Using energy network science (ENS) to connect resilience with the larger story of systemic health and development

Goerner S, Fiscus D, & Fath BD (2015). Using energy network science (ENS) to connect resilience with the larger story of systemic health and development. Emergence: Complexity and Organization 17 (3): 1-21. DOI:10.emerg/10.17357.3d5966bc59d8c23528089eb3304db847.

[img]
Preview
Text
Using energy network science (ENS) to connect resilience with the larger story of systemic health and development.pdf - Published Version

Download (72kB) | Preview

Abstract

An electricity generation planning framework incorporating adaptation to hydroclimatic change is presented. The planning framework internalizes risks and opportunities associated with alternative hydro-climate scenarios to identify a long-term systems configuration robust to uncertainty. The implications of a robust response to hydro-climatic change are demonstrated for the electricity system in British Columbia (BC), Canada. Adaptation strategy is crucial in this region, mainly due to the large contribution of hydropower resources to regional electricity supply. Analysis of results from basin-scale hydrologic models driven with downscaled global climate data suggest that shifts in regional streamflow characteristics by the year 2050 are likely to increase BC's annual hydropower potential by more than 10 %. These effects combined with an estimated decrease in electricity demand by 2 % due to warmer temperatures, could provide an additional 11 TWh of annual energy. Uncertainties in these projected climate impacts indicate technology configurations offering significant long-term operational flexibility will be needed to ensure system reliability. Results from the regional long-term electricity generation model incorporating adaptive capacity show the significant shifts required in the non-hydro capacity mix to ensure system robustness cause an increase in cumulative operating costs of between 1 and 7 %. Analysis of technology configurations involving high-penetrations of wind generation highlights interactions between flexibility requirements occurring over multiple temporal scales.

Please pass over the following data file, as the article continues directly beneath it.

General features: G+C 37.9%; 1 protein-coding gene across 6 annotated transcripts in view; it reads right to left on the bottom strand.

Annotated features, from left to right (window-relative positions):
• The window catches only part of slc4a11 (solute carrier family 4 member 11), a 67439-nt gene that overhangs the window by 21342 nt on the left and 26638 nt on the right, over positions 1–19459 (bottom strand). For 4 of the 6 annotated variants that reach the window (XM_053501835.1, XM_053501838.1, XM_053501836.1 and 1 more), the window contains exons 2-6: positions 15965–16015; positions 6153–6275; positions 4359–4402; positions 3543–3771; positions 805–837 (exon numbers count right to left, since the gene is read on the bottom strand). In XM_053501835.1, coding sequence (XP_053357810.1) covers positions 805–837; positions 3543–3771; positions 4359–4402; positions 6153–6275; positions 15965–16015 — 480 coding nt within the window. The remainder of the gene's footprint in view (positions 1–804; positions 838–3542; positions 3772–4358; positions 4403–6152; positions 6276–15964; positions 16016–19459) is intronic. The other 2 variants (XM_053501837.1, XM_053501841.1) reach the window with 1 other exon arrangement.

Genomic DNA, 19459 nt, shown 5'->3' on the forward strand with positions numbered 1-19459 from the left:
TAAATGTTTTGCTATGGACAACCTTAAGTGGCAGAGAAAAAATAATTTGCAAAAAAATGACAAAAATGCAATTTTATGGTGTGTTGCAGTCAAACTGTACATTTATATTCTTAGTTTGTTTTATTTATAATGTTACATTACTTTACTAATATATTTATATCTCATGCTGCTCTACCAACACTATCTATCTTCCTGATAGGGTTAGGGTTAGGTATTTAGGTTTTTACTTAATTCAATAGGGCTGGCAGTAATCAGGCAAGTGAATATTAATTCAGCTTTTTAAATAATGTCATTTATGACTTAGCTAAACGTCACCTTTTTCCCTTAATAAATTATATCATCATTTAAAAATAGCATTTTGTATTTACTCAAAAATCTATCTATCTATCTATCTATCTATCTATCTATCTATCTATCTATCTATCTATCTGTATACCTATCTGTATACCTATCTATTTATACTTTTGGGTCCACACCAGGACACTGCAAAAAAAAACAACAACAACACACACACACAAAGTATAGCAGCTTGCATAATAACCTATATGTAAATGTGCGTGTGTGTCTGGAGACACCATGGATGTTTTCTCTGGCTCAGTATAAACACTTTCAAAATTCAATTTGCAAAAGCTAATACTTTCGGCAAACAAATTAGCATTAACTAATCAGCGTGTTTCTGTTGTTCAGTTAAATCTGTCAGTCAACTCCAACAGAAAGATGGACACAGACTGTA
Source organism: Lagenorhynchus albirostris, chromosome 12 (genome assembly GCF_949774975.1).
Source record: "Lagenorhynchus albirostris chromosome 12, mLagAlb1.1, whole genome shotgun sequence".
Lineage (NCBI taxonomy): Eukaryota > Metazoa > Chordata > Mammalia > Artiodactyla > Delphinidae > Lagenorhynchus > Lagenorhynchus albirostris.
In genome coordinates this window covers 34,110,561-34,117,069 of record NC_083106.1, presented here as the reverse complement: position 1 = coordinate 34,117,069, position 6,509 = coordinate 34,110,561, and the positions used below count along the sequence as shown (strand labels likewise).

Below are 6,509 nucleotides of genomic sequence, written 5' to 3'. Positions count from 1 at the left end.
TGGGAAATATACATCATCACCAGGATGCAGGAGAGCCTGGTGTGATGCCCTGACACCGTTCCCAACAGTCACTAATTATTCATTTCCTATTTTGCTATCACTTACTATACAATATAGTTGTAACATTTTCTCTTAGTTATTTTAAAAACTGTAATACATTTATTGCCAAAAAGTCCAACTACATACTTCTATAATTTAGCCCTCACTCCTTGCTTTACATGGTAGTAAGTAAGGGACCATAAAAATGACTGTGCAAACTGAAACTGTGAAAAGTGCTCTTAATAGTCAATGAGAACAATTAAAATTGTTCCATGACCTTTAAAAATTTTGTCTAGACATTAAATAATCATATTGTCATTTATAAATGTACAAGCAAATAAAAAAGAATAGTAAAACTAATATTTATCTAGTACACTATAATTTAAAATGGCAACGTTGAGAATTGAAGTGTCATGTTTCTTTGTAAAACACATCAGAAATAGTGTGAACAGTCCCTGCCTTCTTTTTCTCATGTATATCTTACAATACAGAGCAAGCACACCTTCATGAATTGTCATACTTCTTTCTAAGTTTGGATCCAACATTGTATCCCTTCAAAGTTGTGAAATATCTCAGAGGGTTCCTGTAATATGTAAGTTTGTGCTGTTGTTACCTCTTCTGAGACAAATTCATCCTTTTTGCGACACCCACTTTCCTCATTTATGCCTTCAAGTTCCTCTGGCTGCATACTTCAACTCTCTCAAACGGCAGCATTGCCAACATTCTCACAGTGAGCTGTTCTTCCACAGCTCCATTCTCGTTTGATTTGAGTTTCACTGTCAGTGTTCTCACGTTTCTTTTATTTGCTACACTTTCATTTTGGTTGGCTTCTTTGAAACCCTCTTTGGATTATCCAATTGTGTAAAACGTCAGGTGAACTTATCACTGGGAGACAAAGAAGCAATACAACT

Item Type: Article
Research Programs: Advanced Systems Analysis (ASA)
Depositing User: Luke Kirwan
Date Deposited: 26 Jan 2016 12:58
Last Modified: 23 Feb 2016 09:52
URI: http://pure.iiasa.ac.at/11843

Actions (login required)

View Item View Item

International Institute for Applied Systems Analysis (IIASA)
Schlossplatz 1, A-2361 Laxenburg, Austria
Phone: (+43 2236) 807 0 Fax:(+43 2236) 71 313